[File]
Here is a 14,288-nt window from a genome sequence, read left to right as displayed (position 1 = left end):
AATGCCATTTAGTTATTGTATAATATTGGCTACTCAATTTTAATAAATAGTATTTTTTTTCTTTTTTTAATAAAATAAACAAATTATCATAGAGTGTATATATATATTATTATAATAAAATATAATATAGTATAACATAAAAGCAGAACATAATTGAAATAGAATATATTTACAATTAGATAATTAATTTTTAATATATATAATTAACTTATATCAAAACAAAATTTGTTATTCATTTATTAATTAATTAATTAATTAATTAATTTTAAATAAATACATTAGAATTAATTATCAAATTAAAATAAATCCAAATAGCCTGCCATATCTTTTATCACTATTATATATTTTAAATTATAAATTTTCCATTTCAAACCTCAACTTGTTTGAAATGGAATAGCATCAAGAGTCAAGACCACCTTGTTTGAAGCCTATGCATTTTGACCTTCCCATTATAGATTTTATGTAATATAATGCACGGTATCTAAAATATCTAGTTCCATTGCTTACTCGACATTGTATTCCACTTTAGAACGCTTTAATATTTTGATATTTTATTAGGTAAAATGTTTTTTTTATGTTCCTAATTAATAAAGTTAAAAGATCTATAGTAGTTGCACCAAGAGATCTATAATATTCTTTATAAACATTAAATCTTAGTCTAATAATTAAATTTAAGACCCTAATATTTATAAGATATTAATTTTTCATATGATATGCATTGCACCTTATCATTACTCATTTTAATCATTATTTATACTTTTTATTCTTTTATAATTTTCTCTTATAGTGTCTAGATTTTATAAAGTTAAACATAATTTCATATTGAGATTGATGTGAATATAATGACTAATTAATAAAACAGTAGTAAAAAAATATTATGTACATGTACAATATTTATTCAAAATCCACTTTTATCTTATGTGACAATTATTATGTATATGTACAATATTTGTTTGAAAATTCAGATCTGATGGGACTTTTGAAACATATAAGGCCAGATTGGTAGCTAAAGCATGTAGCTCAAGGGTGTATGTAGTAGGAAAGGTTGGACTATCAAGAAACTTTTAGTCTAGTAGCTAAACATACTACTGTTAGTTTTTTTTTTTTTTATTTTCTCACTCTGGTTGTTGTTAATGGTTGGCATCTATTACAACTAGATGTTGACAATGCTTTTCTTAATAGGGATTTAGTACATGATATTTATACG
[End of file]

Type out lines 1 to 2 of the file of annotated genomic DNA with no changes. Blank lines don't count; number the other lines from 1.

Here is a 14,288-nt window from a genome sequence, read left to right as displayed (position 1 = left end):
AATGCCATTTAGTTATTGTATAATATTGGCTACTCAATTTTAATAAATAGTATTTTTTTTCTTTTTTTAATAAAATAAACAAATTATCATAGAGTGTATATATATATTATTATAATAAAATATAATATAGTATAACATAAAAGCAGAACATAATTGAAATAGAATATATTTACAATTAGATAATTAATTTTTAATATATATAATTAACTTATATCAAAACAAAATTTGTTATTCATTTATTAATTAATTAATTAATTAATTAATTTTAAATAAATACATTAGAATTAATTATCAAATTAAAATAAATCCAAATAGCCTGCCATATCTTTTATCACTATTATATATTTTAAATTATAAATTTTCCATTTCAAACCTCAACTTGTTTGAAATGGAATAGCATCAAGAGTCAAGACCACCTTGTTTGAAGCCTATGCATTTTGACCTTCCCATTATAGATTTTATGTAATATAATGCACGGTATCTAAAATATCTAGTTCCATTGCTTACTCGACATTGTATTCCACTTTAGAACGCTTTAATATTTTGATATTTTATTAGGTAAAATGTTTTTTTTATGTTCCTAATTAATAAAGTTAAAAGATCTATAGTAGTTGCACCAAGAGATCTATAATATTCTTTATAAACATTAAATCTTAGTCTAATAATTAAATTTAAGACCCTAATATTTATAAGATATTAATTTTTCATATGATATGCATTGCACCTTATCATTACTCATTTTAATCATTATTTATACTTTTTATTCTTTTATAATTTTCTCTTATAGTGTCTAGATTTTATAAAGTTAAACATAATTTCATATTGAGATTGATGTGAATATAATGACTAATTAATAAAACAGTAGTAAAAAAATATTATGTACATGTACAATATTTATTCAAAATCCACTTTTATCTTATGTGACAATTATTATGTATATGTACAATATTTGTTTGAAAATTCAGATCTGATGGGACTTTTGAAACATATAAGGCCAGATTGGTAGCTAAAGCATGTAGCTCAAGGGTGTATGTAGTAGGAAAGGTTGGACTATCAAGAAACTTTTAGTCTAGTAGCTAAACATACTACTGTTAGTTTTTTTTTTTTTTATTTTCTCACTCTGGTTGTTGTTAATGGTTGGCATCTATTACAACTAGATGTTGACAATGCTTTTCTTAATAGGGATTTAGTACATGATATTTATACG